Q: What solutions have you been working on for pain in parenting? Have any new ones come up during the pandemic?
A: I launched a course called The Newish Parent Guide to Avoiding Unnecessary Pain shortly after my second child was born that covers some of the biggest learnings I’ve had as a Doctor of Physical Therapy and a Dad.
Also, to address the challenges of having limited time for exercise as a parent made even harder during the pandemic, I started a group called The Powerful Parent Club. My 3-year-old and I got creative and have been sharing some inspiration for movement and exercise while we were confined to a small space and her preschool was closed. It’s evolved over time and we have been able to bring on a bunch of exciting guests from Broadway dancers, yoga instructors, mindfulness and meditation practitioners, tai chi instructors, circus performers, and more in an effort to connect other parents with a variety of different options and solutions that might fit their unique interests and motivations. It’s been a really fun outlet to spread some positivity during this difficult time, and also has kept me accountable to stay active and find creative movement with my kids at the same time.
Q: Are you exploring anything right now that excites you but people might not know about yet?
A: I’ve been diving more into movement culture and finding how beneficial mindful movement can be to generating awareness of the areas we will benefit from spending more of our waking hours working on. This directly relates to my work in helping my patients get creative with building movement into their day when they originally thought they had no time or ability to do so. Obviously, this includes getting creative with working at a desk, but also, I’m finding more and more instances where people are restricting their movement when it doesn’t need to be. For instance, adults all too often socialize seated at a table for long periods, so considering changing scenery and positions more frequently or going for a walk when it’s safe and appropriate, or when parents are watching a kids soccer game and just sitting on the sideline, that can be a perfect time to be moving around and getting your heart rate up with some exercise or really energetic cheering. The possibilities are endless, so helping people connect to what motivates and interests them to get more active in a safe and positive way will really make a big difference in their long-term health. The little things add up.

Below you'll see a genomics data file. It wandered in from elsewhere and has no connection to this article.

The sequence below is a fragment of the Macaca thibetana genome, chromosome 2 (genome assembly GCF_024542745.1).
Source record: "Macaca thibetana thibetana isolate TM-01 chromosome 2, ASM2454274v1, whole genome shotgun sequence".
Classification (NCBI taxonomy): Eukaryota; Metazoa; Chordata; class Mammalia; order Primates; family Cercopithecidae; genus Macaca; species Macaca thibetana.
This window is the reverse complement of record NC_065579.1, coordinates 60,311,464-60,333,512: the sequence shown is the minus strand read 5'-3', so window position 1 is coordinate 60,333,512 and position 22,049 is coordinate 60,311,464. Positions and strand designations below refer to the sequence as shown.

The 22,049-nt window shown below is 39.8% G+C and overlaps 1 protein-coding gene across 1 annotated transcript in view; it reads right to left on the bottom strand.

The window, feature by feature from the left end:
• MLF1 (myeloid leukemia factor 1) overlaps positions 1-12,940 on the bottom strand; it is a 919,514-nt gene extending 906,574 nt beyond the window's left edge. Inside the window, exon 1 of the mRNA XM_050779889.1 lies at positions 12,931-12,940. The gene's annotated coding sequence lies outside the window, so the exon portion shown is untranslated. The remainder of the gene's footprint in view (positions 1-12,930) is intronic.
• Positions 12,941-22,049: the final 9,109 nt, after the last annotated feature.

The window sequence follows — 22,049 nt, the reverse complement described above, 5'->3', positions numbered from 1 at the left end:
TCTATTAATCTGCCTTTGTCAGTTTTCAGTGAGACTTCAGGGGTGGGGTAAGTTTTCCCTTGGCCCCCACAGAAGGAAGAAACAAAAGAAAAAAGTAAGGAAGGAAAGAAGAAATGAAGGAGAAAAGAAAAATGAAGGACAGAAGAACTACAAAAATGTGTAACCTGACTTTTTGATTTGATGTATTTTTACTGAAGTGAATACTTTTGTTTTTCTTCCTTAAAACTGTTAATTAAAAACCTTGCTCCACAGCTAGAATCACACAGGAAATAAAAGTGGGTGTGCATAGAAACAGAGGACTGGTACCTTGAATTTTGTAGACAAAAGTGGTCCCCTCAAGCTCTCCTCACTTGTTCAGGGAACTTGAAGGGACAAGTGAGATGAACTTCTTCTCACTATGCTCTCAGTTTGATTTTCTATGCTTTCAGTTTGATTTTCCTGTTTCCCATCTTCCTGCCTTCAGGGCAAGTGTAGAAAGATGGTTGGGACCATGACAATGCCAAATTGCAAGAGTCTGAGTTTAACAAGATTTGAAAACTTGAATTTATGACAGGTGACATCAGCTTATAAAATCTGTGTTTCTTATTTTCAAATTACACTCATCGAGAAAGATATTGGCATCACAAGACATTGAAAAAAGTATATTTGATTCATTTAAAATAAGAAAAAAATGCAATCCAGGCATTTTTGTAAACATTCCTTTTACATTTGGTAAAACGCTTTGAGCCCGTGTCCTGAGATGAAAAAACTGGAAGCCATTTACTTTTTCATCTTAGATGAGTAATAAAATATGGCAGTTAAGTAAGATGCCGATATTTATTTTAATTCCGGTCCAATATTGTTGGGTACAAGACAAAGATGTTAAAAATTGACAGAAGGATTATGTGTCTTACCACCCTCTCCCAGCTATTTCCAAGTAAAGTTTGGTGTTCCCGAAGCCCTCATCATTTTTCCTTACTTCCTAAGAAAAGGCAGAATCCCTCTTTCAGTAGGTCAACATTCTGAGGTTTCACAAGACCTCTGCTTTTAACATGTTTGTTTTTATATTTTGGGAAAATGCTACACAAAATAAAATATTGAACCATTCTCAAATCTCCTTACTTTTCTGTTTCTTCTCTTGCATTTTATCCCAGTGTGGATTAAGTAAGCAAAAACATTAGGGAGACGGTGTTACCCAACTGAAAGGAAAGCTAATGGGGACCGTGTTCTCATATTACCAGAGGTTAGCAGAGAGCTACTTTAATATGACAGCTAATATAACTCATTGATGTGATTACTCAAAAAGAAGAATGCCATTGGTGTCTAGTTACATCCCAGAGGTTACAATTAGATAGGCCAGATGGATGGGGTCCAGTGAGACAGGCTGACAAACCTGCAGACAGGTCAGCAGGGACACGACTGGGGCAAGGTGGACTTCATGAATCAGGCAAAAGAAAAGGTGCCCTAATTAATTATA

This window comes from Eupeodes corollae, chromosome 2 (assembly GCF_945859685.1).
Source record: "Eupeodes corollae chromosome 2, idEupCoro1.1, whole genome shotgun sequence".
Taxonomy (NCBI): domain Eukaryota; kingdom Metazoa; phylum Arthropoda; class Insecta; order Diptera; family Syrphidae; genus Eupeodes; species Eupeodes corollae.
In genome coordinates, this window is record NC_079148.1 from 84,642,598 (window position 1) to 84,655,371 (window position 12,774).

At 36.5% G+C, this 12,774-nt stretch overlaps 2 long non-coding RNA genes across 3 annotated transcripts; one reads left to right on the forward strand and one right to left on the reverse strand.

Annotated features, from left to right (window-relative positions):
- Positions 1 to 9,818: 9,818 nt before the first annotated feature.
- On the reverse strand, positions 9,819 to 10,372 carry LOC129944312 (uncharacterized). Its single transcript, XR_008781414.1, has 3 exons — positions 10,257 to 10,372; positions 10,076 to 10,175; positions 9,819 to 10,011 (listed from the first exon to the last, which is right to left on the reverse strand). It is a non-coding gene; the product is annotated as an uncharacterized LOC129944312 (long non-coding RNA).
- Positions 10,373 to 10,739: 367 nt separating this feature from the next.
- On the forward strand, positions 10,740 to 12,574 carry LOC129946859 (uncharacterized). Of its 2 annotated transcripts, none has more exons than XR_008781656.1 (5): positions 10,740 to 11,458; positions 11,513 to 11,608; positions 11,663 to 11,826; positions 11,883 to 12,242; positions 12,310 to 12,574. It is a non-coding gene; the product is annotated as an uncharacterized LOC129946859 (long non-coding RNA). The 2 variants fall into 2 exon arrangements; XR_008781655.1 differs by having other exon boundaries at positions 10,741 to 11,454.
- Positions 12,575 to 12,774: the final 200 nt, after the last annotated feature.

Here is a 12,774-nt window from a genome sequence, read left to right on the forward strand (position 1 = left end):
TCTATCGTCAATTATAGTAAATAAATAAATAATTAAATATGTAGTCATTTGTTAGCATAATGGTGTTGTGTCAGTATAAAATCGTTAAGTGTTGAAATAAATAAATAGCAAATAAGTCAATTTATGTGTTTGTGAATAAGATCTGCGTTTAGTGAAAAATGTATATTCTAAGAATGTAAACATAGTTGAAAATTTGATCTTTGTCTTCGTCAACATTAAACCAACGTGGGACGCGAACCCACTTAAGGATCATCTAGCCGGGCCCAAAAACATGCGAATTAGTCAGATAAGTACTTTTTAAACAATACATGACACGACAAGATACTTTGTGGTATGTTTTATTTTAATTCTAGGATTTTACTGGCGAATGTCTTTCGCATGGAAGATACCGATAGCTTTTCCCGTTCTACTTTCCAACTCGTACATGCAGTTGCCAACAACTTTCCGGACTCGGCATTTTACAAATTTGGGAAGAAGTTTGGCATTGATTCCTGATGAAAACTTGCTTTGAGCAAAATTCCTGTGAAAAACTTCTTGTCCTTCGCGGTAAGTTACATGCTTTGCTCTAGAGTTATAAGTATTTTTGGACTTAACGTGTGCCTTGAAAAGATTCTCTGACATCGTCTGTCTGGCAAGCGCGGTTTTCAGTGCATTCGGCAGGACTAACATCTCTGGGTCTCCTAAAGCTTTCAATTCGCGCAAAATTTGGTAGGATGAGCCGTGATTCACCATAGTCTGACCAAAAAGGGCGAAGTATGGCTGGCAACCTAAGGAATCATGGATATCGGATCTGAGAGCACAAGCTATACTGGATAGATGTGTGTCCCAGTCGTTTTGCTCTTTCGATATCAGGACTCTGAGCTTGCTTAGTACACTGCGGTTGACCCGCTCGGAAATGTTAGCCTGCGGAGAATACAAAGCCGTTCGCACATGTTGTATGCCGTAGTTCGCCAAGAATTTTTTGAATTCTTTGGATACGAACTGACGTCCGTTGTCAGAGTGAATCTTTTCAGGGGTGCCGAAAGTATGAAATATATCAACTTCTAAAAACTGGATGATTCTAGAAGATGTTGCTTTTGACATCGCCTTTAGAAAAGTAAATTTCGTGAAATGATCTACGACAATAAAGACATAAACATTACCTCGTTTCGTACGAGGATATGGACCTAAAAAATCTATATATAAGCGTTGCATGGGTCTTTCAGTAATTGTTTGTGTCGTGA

Q: When you aren’t trying to tackle pain in parenting, what do you do for fun?
A: I love having fun and getting creative with my own movement and exercise. It’s especially fun when accompanied by the many giggles and smiles that my kids can bring to a silly workout. I also love soccer and most other sports and games. When possible I’m always looking to learn new things and challenge myself with different activities. I picked up longboarding during the pandemic and love being outdoors and adventuring whether out on a stand-up paddleboard, bicycle or even just for a nice walk or hike. Variety truly is the spice of life and as adults, it becomes even more important to be intentional about how we build new and different activities into our day.
Q: What three things (books, articles, Twitter posts, YouTube channel, song, etc.), would you recommend chronic pain patients and clinicians check out?
A: I always recommend cranking up your favorite music and having a dance party whenever possible. I can’t choose a specific song since it’s so unique to each individual and the current mood you’re in. That’s almost always a good idea in our house for a quick movement break and mood booster.
For clinicians: I’ve really been enjoying following Adam Meakins (The Sports Physio - @adammeakins) for challenging assumptions we may have, and forcing us as a profession to question some of what we originally believed to be true.
The language we use makes a difference in how our patients will respond to our treatments, and Nick Hannah (@hannahmoves) has been sharing a lot of great content for clinicians to sharpen their communication skills to get better results for our patients.
For patients: I often recommend they check out some of Lorimer Moseley’s work as a good starting point.
Q: Thanks so much for your time and insight. Where can people find you?
My pleasure. It was great chatting with you! You can learn more about me or get in touch at www.focused-physio.com and you can join The Powerful Parent Club on Facebook or follow along on Instagram @thepowerfulparentclub.